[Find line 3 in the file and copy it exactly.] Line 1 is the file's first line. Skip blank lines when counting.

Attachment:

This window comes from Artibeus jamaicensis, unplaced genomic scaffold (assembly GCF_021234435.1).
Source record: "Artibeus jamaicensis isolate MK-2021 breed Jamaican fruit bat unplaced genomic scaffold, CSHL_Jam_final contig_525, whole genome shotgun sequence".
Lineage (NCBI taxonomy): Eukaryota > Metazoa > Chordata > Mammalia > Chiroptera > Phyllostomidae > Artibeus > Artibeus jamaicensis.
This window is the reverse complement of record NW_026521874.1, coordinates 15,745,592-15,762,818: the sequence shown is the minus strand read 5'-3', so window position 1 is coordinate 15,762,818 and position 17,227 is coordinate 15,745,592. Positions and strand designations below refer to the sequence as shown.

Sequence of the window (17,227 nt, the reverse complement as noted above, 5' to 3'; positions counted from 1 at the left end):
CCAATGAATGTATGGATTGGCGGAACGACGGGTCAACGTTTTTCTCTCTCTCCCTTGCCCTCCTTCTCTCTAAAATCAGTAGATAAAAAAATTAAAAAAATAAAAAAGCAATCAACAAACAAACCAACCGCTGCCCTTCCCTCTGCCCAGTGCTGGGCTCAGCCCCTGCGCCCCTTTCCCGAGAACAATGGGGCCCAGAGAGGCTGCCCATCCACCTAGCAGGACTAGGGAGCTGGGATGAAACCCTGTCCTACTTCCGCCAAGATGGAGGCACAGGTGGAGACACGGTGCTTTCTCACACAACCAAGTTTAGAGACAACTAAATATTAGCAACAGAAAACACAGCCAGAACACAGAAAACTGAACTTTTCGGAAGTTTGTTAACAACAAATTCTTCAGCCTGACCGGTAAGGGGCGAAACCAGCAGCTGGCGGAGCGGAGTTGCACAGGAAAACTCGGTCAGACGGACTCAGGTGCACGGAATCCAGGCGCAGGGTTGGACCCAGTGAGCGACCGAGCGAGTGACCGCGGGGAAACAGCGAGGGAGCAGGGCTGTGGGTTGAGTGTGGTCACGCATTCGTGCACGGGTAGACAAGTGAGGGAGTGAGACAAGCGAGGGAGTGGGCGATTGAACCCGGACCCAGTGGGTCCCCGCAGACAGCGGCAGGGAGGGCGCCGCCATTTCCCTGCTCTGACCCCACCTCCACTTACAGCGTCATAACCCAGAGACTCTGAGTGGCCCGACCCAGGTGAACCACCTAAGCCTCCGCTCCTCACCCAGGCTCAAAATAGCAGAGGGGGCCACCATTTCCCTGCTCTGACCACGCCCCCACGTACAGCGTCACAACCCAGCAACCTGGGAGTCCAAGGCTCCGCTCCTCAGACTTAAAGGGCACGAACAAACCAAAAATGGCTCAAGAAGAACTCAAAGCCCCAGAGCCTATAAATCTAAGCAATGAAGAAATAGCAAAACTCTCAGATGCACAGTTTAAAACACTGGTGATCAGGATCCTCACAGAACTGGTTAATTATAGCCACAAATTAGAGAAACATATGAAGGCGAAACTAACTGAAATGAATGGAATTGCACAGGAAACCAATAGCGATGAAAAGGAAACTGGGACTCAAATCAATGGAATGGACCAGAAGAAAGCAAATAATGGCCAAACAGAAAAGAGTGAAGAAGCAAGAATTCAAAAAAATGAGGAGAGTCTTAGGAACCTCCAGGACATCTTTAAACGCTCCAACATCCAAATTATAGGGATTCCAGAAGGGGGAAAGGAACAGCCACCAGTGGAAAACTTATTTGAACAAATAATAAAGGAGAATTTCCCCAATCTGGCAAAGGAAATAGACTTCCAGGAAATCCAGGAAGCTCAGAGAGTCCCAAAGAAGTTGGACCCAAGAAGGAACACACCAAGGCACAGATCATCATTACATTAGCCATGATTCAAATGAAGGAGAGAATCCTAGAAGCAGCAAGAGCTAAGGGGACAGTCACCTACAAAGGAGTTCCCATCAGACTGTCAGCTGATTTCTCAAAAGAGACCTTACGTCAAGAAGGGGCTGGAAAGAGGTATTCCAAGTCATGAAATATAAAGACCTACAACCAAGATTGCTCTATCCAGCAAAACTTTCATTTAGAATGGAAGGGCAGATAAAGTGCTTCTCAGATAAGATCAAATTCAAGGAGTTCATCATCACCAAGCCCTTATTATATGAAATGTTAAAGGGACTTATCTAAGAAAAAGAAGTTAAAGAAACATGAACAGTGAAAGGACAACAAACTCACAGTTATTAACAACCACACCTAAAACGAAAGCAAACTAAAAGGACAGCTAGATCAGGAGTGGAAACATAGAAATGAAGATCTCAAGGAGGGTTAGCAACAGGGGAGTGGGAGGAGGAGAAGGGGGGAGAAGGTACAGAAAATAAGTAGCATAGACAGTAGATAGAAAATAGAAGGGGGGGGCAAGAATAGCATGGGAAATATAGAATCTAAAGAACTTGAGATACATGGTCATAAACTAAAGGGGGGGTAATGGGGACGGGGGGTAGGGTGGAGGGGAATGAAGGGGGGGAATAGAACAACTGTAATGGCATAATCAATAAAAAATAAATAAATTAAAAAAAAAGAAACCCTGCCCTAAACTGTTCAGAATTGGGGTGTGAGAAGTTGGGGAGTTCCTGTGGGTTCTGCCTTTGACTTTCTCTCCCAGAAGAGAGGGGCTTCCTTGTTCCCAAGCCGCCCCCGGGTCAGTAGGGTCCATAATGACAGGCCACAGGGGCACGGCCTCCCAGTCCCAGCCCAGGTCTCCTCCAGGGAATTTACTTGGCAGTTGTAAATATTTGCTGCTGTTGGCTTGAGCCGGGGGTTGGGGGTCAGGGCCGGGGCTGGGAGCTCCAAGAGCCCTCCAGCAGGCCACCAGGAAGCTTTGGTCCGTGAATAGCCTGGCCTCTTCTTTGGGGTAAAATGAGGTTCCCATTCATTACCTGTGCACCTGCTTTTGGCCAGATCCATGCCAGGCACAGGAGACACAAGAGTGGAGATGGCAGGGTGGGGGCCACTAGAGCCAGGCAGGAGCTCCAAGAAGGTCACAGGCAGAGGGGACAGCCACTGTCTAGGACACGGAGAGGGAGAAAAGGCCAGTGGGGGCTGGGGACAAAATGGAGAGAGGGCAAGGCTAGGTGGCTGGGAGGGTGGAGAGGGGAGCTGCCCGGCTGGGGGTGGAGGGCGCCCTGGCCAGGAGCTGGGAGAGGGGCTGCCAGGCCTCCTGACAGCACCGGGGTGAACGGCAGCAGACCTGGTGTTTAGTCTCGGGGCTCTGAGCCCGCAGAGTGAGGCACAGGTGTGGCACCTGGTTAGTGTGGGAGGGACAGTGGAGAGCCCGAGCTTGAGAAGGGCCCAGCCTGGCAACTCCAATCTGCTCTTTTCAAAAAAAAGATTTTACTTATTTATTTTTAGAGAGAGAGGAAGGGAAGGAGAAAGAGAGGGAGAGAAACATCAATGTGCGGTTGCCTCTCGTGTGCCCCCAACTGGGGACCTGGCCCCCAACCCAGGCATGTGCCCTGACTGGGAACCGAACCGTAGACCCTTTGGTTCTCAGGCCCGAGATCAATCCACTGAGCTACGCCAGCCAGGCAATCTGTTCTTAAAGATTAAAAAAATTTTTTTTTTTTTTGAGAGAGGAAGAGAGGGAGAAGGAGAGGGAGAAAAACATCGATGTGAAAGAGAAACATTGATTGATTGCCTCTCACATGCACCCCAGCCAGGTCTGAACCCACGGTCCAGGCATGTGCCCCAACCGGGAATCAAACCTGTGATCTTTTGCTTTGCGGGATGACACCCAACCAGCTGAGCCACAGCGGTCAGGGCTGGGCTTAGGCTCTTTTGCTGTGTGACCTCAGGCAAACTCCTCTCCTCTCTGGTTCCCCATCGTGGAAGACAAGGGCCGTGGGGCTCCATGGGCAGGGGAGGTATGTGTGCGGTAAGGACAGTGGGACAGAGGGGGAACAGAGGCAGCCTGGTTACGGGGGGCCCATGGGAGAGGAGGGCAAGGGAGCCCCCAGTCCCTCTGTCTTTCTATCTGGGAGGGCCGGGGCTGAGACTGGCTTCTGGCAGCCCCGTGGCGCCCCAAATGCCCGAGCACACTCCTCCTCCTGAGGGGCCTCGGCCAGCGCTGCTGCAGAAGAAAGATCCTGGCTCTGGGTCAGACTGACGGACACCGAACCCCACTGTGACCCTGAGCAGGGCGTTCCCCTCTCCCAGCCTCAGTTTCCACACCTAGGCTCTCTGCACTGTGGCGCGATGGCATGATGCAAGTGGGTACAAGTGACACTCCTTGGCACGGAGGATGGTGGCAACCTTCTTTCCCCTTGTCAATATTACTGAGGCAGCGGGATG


Lineage (NCBI taxonomy): Eukaryota > Metazoa > Chordata > Mammalia > Chiroptera > Phyllostomidae > Artibeus > Artibeus jamaicensis.